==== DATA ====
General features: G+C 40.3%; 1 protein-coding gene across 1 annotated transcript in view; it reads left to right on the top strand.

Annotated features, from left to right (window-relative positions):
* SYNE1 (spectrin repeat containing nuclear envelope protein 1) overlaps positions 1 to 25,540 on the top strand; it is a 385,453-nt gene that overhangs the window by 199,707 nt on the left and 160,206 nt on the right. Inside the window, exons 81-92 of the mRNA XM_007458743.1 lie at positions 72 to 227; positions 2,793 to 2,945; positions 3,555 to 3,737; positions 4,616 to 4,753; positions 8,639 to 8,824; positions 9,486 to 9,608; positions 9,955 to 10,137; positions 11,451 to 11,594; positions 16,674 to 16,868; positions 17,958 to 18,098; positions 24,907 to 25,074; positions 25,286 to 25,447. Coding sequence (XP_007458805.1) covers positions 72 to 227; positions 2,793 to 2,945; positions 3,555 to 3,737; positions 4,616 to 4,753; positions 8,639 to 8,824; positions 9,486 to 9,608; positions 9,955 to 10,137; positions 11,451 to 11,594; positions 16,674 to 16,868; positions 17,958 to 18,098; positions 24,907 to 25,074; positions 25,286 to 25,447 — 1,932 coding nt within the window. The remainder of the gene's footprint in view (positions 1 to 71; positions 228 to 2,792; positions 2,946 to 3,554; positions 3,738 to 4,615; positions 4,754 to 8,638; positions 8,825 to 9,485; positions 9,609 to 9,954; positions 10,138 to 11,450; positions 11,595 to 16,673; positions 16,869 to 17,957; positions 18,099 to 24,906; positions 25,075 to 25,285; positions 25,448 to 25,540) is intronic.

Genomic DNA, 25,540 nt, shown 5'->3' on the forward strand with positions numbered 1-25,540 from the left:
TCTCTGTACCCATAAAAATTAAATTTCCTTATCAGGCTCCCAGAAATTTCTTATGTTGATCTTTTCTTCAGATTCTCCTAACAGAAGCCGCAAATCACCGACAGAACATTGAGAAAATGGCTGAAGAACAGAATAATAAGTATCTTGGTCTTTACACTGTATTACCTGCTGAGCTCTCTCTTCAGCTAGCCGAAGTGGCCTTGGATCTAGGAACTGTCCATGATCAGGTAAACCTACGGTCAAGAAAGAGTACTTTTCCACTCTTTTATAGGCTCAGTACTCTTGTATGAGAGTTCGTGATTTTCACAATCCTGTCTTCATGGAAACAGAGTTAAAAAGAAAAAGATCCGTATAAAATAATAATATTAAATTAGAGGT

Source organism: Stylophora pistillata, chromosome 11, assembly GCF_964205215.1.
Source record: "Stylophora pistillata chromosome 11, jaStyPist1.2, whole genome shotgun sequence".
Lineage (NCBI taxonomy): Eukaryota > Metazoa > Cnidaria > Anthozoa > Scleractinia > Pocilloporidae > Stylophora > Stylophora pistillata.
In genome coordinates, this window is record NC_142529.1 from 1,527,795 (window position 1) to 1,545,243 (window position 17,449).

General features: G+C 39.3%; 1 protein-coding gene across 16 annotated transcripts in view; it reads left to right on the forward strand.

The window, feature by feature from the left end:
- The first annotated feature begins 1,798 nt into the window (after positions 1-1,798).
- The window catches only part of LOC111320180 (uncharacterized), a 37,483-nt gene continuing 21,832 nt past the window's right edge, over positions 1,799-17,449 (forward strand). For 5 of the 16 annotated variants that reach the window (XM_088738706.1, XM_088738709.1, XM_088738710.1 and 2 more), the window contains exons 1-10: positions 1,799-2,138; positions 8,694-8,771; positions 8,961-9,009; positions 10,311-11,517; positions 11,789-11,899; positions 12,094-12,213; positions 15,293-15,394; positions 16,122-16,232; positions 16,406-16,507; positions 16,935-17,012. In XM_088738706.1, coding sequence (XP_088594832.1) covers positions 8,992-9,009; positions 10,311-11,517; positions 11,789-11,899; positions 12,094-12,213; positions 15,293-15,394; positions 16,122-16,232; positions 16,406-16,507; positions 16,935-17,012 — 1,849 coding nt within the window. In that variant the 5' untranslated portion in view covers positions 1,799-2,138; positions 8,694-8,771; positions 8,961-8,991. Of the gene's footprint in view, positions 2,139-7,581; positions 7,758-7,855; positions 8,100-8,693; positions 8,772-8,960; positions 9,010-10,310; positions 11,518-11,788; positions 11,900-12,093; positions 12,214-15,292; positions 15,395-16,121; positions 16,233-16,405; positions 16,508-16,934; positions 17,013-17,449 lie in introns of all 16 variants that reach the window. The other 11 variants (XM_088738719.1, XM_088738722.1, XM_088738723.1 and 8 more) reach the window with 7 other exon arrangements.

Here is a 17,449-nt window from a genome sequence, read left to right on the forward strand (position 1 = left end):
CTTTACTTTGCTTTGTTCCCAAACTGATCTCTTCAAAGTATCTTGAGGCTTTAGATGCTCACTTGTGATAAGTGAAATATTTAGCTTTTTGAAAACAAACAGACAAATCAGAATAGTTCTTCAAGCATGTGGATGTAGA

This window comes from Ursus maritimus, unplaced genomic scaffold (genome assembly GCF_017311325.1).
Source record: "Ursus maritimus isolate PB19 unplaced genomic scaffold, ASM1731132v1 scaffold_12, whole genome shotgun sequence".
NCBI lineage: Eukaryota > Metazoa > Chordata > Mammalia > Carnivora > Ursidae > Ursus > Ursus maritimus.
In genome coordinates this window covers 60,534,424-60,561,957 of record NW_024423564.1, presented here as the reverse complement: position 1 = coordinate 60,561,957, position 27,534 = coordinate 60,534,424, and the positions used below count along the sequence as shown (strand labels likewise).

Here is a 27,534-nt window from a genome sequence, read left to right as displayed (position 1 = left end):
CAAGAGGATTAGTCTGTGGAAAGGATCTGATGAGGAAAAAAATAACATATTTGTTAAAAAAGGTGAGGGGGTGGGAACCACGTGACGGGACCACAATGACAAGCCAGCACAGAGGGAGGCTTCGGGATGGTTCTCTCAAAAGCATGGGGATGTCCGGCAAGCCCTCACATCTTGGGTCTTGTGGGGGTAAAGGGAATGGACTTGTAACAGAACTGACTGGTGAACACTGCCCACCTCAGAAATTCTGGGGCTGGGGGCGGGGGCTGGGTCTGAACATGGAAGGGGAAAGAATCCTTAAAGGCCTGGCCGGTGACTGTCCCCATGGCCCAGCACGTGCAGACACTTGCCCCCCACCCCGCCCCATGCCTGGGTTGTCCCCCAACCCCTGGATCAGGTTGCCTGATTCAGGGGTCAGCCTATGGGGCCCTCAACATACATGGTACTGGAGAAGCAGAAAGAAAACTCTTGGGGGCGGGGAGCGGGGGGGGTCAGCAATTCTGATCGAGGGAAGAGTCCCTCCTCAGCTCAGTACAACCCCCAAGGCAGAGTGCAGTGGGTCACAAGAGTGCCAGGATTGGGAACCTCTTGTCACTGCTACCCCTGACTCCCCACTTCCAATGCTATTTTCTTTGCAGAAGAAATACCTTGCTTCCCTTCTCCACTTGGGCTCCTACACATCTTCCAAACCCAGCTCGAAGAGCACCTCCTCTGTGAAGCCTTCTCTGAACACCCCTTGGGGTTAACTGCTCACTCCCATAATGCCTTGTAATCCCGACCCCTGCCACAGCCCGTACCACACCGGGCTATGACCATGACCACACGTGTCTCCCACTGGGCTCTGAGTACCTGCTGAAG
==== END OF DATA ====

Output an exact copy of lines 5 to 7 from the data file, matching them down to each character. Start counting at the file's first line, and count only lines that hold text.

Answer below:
TCTCTGTACCCATAAAAATTAAATTTCCTTATCAGGCTCCCAGAAATTTCTTATGTTGATCTTTTCTTCAGATTCTCCTAACAGAAGCCGCAAATCACCGACAGAACATTGAGAAAATGGCTGAAGAACAGAATAATAAGTATCTTGGTCTTTACACTGTATTACCTGCTGAGCTCTCTCTTCAGCTAGCCGAAGTGGCCTTGGATCTAGGAACTGTCCATGATCAGGTAAACCTACGGTCAAGAAAGAGTACTTTTCCACTCTTTTATAGGCTCAGTACTCTTGTATGAGAGTTCGTGATTTTCACAATCCTGTCTTCATGGAAACAGAGTTAAAAAGAAAAAGATCCGTATAAAATAATAATATTAAATTAGAGGT

Source organism: Stylophora pistillata, chromosome 11, assembly GCF_964205215.1.
Source record: "Stylophora pistillata chromosome 11, jaStyPist1.2, whole genome shotgun sequence".